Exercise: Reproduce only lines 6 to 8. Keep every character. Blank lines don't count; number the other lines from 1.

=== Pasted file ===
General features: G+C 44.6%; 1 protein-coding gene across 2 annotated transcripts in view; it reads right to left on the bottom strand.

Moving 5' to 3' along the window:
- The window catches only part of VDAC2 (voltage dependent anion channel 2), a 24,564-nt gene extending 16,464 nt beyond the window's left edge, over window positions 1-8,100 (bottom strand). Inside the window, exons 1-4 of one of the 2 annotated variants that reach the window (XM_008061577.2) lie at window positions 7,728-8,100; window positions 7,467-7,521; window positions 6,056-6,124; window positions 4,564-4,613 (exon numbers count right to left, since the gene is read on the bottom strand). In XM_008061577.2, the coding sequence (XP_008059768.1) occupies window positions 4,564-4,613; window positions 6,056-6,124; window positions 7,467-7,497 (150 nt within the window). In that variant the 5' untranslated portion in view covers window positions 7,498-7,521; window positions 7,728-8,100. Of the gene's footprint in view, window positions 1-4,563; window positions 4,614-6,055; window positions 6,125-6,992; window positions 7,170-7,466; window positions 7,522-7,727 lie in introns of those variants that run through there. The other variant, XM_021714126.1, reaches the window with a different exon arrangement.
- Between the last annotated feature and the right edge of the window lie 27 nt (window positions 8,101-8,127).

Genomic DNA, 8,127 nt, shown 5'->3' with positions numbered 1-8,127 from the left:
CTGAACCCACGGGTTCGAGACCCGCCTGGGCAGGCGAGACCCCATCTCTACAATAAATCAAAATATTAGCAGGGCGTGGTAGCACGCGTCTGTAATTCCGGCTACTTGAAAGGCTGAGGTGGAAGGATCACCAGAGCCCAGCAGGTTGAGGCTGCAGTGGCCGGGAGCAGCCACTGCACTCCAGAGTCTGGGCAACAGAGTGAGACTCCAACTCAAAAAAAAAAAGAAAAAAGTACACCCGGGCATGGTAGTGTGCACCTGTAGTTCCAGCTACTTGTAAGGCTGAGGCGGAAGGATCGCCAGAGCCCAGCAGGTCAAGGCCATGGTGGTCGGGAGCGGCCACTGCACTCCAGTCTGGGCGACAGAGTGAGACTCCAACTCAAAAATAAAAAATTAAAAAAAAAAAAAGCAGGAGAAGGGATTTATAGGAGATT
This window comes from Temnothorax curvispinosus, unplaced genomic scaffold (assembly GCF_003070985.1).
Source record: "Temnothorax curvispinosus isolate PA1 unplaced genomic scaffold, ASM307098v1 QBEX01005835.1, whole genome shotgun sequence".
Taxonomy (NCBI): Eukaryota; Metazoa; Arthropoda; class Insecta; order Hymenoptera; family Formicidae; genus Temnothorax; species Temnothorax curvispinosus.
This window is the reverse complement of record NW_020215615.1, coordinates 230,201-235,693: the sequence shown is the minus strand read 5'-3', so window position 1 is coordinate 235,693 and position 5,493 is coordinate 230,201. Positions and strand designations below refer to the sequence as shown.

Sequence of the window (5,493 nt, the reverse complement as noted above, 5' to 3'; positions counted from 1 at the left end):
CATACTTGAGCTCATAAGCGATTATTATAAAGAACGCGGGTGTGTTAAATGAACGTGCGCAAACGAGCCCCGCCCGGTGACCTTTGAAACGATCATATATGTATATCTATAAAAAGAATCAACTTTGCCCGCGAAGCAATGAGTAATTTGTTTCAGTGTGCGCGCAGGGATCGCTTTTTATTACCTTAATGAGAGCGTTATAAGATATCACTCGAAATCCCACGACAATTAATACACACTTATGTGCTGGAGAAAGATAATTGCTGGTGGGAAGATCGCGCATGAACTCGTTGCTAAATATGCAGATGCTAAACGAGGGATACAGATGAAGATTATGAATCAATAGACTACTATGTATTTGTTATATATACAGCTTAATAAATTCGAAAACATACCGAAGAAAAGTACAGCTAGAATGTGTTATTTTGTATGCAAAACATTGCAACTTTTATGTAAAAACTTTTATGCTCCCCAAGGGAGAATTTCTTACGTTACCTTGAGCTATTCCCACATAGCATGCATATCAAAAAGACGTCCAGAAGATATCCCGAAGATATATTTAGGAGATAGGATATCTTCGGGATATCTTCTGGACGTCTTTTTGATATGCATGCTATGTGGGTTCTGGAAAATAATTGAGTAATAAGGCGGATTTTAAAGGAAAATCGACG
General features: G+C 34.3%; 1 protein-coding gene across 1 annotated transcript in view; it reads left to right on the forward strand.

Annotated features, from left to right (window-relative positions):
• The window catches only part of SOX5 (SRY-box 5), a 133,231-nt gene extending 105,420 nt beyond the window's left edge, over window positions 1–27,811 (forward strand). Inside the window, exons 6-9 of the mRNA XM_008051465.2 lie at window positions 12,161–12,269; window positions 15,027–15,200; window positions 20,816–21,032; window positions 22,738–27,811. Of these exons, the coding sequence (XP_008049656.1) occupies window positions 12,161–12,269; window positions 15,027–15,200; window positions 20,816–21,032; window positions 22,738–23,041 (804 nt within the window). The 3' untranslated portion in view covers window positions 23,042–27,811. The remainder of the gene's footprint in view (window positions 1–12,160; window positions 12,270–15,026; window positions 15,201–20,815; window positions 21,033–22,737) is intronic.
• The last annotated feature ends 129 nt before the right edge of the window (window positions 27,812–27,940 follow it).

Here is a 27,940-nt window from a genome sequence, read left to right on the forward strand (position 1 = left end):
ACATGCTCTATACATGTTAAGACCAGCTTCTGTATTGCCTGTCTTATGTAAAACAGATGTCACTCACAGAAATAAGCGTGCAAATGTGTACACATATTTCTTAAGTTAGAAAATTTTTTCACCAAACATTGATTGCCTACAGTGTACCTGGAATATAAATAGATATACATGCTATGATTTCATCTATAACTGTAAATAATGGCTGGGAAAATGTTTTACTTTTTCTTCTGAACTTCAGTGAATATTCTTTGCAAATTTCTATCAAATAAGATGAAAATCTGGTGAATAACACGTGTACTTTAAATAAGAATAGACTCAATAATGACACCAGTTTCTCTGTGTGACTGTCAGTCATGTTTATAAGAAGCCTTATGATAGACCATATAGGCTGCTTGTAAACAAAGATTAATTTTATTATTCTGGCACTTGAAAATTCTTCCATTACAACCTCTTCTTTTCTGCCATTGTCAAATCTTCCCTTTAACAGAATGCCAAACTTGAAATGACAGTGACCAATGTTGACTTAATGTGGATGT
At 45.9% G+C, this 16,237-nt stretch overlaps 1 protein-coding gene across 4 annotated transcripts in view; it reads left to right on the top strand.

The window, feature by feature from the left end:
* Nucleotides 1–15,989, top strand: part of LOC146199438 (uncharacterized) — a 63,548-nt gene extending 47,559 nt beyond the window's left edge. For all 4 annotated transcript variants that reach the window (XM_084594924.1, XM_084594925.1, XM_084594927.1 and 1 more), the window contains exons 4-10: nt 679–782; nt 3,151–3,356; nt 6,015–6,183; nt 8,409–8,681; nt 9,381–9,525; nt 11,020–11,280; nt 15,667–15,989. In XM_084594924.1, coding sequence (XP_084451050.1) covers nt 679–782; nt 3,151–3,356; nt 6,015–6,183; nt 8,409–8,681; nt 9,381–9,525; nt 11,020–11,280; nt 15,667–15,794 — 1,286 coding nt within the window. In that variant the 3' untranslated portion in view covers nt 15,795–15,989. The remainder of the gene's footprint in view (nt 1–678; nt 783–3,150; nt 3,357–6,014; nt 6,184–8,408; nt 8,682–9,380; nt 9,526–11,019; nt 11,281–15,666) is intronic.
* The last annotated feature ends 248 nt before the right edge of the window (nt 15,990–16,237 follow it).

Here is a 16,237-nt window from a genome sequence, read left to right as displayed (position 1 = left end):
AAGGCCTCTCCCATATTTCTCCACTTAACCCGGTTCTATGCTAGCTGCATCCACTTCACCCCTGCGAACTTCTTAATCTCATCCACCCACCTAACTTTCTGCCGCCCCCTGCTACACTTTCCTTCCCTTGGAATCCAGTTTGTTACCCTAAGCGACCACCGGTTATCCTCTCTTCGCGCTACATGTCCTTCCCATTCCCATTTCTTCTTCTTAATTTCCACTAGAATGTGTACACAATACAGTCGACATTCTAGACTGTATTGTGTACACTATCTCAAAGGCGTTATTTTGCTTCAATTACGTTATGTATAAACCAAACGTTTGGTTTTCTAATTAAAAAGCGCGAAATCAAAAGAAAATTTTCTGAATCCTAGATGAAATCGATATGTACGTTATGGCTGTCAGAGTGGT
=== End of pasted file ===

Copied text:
CTGAACCCACGGGTTCGAGACCCGCCTGGGCAGGCGAGACCCCATCTCTACAATAAATCAAAATATTAGCAGGGCGTGGTAGCACGCGTCTGTAATTCCGGCTACTTGAAAGGCTGAGGTGGAAGGATCACCAGAGCCCAGCAGGTTGAGGCTGCAGTGGCCGGGAGCAGCCACTGCACTCCAGAGTCTGGGCAACAGAGTGAGACTCCAACTCAAAAAAAAAAAGAAAAAAGTACACCCGGGCATGGTAGTGTGCACCTGTAGTTCCAGCTACTTGTAAGGCTGAGGCGGAAGGATCGCCAGAGCCCAGCAGGTCAAGGCCATGGTGGTCGGGAGCGGCCACTGCACTCCAGTCTGGGCGACAGAGTGAGACTCCAACTCAAAAATAAAAAATTAAAAAAAAAAAAAGCAGGAGAAGGGATTTATAGGAGATT
This window comes from Temnothorax curvispinosus, unplaced genomic scaffold (assembly GCF_003070985.1).
Source record: "Temnothorax curvispinosus isolate PA1 unplaced genomic scaffold, ASM307098v1 QBEX01005835.1, whole genome shotgun sequence".